Where the Jewish World Convenes: Some Reflections on the Nahum Goldmann Fellowship
By Steven Windmueller, Ph.D.
The Nahum Goldmann Fellowship (NGF) may represent the single most important global Jewish network that exists today. Conceived and operated by the Memorial Foundation for Jewish Culture (MFJC), the NGF, since its inception in 1987, has brought together more than 1000 young and emerging Jewish leaders from nearly 70 nations. Over the course of the past 30 years, the MFJC has organized 38 leadership gatherings, twenty-nine international Nahum Goldmann Fellowships and nine regional Fellowships in Eastern and Western Europe, North America, South America, Australia, Southeast Asia, South Africa, and Israel.
I am a relative “newbie” to the NGF; my role on the faculty has permitted me to experience only the past three seminars, the latest one convening in Israel just this past month. As I reflect on my own experiences with the Fellowship, it is striking to observe the quality of the participants, their passion for Jewish engagement, and the scope and depth of learning that the Foundation offers to these leaders of tomorrow. At a time when disengagement and disconnect among Jews has ceased to be the exception, NGF offers a unique, yet essential avenue for a global Jewish connectivity and discourse. In analyzing the impact of the Nahum Goldmann Fellowships, one can identify six core outcomes:
- Building Global Networks of Relationships
- Exploring Pathways to Jewish Identity
- Advancing Jewish Knowledge and Scholarship
- Preparing the Next Generation of Jewish Leaders
- Modeling Constructive Conversations Focusing on the Jewish Future
- Promoting Reflective Thinking and Collective Engagement
Few Jewish initiatives have set and achieved such a sweeping set of goals, as the NGF has been able to produce.
In the development and formation of these global gatherings, Dr. Jerry Hochbaum, then the Executive Vice President of the Memorial Foundation, drew from one of Dr. Goldmann’s most cherished goals—“to enhance the Jewish cultural background of the community’s most talented and intellectually-gifted young leaders and to train them for leadership roles in the Jewish community.” Its creation emanated from the Foundation’s strategy to grow the social capital of the Jewish people by strengthening the tapestry of Jewish cultural life globally, thereby growing the concept of Klal Yisrael.
From the outset, the NGF was designed to create a space where the Fellows could explore their own Jewish identity, provide support to participants by strengthening their roles as leaders within their communities, and promote the advancement of Jewish learning. The NGF has achieved these goals – as well as generating life-long friendships, marriages, and work-related partnerships.
Indeed, one can identify alumni of the Nahum Goldmann Fellowship who today hold prominent positions within their respective Jewish communities, as well as in the broader societies of which they are a part. Over the course of these intensive one-week seminars, young Jewish activists explore common concerns through the lens of Jewish peoplehood, reflected in the shared cultural and social challenges that define the Jewish world; just as the Fellowship affords its participants the opportunity to unpack those issues that are unique to particular Diaspora communities.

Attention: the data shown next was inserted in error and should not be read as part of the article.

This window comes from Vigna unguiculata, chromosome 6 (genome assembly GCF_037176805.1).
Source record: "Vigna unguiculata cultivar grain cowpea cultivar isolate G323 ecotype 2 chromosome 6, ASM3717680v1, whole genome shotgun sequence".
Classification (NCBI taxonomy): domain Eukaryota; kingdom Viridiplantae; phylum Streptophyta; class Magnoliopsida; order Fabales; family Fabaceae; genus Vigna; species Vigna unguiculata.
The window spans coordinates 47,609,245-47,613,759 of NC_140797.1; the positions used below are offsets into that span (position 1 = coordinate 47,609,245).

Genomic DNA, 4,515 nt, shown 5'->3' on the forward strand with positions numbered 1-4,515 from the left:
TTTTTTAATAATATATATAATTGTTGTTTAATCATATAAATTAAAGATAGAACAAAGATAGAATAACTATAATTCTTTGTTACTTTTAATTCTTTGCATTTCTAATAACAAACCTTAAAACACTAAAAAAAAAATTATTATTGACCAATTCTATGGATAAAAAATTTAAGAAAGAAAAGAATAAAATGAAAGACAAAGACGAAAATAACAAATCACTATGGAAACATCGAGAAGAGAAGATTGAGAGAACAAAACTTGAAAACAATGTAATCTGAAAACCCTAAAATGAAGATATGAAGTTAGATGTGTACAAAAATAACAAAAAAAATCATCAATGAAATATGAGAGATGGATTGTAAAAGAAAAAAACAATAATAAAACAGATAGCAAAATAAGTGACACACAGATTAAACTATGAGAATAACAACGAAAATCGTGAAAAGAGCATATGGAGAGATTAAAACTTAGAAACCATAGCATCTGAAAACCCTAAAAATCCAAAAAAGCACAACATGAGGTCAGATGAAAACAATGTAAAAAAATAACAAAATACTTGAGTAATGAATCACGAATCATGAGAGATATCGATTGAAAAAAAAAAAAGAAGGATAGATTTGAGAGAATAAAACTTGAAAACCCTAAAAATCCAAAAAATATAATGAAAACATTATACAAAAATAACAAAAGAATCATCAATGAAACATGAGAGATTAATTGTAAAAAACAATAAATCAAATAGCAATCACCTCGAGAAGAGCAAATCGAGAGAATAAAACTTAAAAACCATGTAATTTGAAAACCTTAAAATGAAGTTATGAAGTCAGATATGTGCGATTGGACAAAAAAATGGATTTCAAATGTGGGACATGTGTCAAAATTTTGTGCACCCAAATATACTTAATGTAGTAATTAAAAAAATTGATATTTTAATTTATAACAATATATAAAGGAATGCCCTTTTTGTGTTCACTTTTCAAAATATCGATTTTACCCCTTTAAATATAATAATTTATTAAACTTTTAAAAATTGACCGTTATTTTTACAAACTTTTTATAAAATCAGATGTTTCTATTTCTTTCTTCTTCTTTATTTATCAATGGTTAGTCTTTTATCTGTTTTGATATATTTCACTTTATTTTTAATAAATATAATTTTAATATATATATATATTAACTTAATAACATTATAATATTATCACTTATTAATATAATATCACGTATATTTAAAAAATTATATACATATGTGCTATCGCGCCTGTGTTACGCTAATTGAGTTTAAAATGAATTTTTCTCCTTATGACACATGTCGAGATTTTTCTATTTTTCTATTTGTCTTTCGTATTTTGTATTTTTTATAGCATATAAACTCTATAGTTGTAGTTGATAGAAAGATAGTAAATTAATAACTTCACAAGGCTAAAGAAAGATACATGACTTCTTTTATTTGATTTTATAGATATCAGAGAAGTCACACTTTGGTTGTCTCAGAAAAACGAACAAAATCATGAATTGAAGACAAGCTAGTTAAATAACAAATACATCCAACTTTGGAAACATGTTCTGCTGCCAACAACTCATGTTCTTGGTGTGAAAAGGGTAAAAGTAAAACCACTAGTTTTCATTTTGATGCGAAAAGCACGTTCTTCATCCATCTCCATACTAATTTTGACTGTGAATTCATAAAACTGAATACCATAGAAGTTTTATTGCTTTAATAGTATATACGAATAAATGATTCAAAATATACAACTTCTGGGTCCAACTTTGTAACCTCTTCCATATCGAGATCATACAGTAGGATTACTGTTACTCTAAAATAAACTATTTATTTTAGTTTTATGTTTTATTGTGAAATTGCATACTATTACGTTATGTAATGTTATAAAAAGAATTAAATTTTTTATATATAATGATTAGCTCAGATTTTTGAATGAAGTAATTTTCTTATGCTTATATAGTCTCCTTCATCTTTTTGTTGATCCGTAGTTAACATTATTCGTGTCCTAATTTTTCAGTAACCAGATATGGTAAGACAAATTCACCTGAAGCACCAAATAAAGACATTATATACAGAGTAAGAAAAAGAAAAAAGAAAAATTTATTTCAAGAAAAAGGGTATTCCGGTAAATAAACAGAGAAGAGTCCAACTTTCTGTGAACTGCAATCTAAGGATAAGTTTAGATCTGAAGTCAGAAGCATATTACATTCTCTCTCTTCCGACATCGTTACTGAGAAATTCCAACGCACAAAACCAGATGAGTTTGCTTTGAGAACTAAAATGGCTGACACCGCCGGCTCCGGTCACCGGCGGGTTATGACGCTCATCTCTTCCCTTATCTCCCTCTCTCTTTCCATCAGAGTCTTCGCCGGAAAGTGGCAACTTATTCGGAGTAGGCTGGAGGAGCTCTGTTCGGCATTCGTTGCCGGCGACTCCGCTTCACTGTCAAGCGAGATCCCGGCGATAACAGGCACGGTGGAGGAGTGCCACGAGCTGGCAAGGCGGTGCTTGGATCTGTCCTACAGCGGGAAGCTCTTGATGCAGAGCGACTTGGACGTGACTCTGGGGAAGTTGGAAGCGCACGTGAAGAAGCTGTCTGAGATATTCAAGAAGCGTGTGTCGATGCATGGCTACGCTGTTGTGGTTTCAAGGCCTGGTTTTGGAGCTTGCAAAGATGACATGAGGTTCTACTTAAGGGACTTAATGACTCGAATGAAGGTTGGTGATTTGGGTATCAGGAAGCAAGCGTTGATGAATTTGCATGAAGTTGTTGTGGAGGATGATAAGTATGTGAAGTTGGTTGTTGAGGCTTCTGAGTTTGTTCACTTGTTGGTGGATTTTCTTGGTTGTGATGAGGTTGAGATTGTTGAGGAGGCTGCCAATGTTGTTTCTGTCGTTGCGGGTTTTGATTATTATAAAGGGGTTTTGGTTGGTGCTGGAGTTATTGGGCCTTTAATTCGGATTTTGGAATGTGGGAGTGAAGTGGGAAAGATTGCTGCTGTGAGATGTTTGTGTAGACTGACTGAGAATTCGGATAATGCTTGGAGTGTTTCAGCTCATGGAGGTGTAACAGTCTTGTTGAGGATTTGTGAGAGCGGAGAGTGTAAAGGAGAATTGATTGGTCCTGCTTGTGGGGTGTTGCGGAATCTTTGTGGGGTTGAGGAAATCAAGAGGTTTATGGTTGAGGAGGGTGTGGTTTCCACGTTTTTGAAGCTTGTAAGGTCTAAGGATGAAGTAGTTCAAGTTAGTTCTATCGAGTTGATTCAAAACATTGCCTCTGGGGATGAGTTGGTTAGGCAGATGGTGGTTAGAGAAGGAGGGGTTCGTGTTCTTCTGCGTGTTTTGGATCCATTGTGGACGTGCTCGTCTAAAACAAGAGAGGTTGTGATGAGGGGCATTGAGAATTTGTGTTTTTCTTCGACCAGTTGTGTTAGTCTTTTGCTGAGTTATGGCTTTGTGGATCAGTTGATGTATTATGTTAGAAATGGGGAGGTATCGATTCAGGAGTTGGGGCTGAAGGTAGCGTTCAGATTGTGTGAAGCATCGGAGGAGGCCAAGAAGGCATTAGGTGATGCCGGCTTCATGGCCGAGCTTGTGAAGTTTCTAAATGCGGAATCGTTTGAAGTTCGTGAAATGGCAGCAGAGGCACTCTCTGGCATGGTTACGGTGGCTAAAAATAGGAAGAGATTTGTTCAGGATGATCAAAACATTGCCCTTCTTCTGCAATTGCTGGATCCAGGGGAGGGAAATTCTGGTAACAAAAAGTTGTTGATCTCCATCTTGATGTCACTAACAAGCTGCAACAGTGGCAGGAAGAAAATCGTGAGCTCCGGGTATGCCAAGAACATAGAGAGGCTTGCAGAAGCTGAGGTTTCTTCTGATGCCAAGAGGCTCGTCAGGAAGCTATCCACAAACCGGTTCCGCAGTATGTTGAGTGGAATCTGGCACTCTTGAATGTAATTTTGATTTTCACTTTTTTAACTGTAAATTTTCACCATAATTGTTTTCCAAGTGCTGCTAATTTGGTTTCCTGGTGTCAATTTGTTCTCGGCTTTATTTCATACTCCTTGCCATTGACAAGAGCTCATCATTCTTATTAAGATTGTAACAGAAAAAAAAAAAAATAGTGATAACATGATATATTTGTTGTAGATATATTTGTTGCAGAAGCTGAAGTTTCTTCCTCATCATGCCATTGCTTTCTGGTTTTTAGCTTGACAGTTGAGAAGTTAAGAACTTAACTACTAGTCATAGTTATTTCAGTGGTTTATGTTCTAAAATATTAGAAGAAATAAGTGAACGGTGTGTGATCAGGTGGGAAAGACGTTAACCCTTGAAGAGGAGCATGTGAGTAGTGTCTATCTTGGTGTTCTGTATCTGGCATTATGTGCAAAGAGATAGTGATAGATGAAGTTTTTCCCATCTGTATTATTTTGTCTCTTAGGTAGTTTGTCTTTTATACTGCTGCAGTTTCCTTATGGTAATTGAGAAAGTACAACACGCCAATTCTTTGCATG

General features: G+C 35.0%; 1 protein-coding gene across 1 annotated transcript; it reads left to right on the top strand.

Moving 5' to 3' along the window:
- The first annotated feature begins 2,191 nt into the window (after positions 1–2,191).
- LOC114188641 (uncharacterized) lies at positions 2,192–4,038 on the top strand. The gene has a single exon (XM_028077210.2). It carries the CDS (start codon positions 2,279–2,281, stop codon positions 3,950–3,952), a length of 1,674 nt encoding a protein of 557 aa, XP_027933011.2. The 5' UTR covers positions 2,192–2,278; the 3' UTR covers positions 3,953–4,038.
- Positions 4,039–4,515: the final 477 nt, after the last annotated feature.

Sitting in a leadership seminar with a cross section of educators, writers, policy analysts, nonprofit professionals, business and hedge fund executives from a panoply of Jewish communities, one observes the breadth and dynamism of such global connections. In such a setting, it is possible for a South African Orthodox rabbi to engage and learn from a South African self-identifying non-Zionist. Similarly, one can observe ultra-Orthodox students from Mexico City studying Talmud with an Israeli feminist scholar.
Rabbi Jeni S. Friedman, the MFJC’s current Executive Vice President, provided the following comments following her 2002 experience as a Fellow:
“Not only am I able to think about what Jewish identity means from a more global perspective, but I am also able to think about this identity and education in a way that transcends denomination, political perspective, and national identity. The diversity of voices that the Fellowship brings together, and the safe space it provides for meaningful dialogue is seen too rarely in the rest of the Jewish world where, more often than not, personal or political agendas become more important than the fostering of communal conversation and growth. The Nahum Goldmann Fellowship has given me a better understanding of the way that different Jewish communities work and more importantly, has opened my understanding of how different individual Jews understand and create their own Jewish identity.”
At a moment in time when there is little that binds together our community, the Nahum Goldmann Fellowship has successfully established a model for promoting constructive Jewish engagement and shared learning. Where others seem intent on pulling apart the connecting points that would permit Jews to establish common ground, NGF has for the past generation seeded the playing field for such essential conversations and connections. In an age of global anti-Semitism and in an environment in which Israel is encountering international rejection, the essential features of the NGF program are designed to educate and energize the next generation of Jewish leaders. It represents a model of Jewish practice that deserves further study, just as it requires our collective support.
Dr. Steven Windmueller is the Alfred Gottschalk Emeritus Professor of Jewish Communal Studies at the Jack H. Skirball Campus of the Hebrew Union College-Jewish Institute of Religion, Los Angeles. His writings can be found on his website, www.thewindreport.com.